Like many companies, the price on the web site and the price you pay at Verizon, are two different numbers. I have 1000 any times minutes for that price with free everything. (long distance, voice mail et al)

    There is a company in town that is unlimited cell time for $150 bucks. I agree portability will lower prices further but the guy writing this is delusional if he thinks 10 cents a minute would be a “dramatic drop” in pricing.

  4. melvin toast says:

    Europe wireless is “cheaper” because the countries are
    smaller and the cells are government subsidized.
    Israel for instance has very cheap cell service but the entire
    country is only slightly larger than New Jersey and they’re
    paying for that infrastructure with taxes instead of per minute fees.

  5. James Joyner says:


    Yeah, that makes sense. Although, ironically, their government run regular phone service was (is?) exhorbitantly expensive.

  6. Around these parts you can get unlimited local and in-state calls (including Memphis) for $49.95 per month (CellularSouth). And my Sprint PCS package (500 peak/1000 off-peak with free nationwide roaming, long distance, and free analog roaming) is $45/month.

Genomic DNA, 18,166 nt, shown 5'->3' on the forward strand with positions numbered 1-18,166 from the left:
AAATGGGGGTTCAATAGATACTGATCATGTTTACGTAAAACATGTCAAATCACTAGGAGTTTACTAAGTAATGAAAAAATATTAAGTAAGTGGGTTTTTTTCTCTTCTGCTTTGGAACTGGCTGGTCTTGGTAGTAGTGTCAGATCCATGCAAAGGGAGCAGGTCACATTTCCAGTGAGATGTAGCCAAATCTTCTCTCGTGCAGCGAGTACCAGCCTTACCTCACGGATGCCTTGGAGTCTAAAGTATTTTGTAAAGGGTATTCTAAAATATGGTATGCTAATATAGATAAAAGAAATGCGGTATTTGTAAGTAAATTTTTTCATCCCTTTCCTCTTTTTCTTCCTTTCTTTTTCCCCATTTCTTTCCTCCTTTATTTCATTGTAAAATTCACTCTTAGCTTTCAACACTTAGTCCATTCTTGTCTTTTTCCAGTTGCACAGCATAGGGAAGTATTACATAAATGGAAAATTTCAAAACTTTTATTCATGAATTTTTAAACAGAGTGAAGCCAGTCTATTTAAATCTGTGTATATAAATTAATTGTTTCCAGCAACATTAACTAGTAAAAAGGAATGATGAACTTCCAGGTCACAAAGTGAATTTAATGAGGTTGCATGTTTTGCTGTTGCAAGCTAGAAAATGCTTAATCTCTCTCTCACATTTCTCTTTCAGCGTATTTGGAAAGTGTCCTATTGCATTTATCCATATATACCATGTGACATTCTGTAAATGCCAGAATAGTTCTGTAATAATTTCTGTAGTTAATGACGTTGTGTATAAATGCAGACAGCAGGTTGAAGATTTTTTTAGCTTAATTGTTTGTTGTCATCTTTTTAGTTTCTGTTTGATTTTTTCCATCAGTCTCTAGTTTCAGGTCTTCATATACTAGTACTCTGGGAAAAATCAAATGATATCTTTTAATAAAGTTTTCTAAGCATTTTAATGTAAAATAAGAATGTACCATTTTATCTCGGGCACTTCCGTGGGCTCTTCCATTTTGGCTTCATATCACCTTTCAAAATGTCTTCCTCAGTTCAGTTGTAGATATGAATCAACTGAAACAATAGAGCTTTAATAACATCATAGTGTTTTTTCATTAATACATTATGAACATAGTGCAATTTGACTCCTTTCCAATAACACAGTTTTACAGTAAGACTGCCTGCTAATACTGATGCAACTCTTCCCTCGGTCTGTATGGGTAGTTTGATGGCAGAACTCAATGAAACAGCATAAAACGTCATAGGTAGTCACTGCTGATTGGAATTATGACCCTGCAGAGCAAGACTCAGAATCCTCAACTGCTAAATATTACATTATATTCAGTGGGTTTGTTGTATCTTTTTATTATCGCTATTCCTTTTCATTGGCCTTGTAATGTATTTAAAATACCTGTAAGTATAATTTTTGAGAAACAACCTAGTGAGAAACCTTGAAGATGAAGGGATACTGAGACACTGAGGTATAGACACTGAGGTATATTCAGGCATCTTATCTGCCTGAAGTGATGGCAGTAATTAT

Then again, I’m of the mind that if you spend more than 500 minutes a month on the phone something must be wrong with you 😉

  7. Ian S. says:

    Yup. Most of the major European wireless companies are owned by the government, and very heavily regulated, which for the most part is the only reason they’re successful. Few of them have the balls to attempt the actually competitive US market, with the obvious exception of T-Mobile (owned by the German government).

    As far as voice-over-IP, I’ve seen it done various ways since at least 1992. There are three deal-breakers: you need a computer with internet access, you need a headset of some sort, and you either can’t call normal phones at all or you have to pay to be able to. Even if you use a PDA and WiFi it’s still clunky and has very limited range. It’s no threat to cellphones, and in fact I think high-speed data over cell will eventually eat WiFi’s lunch for at least the “public third place” types of apps that WiFi’s popular for now.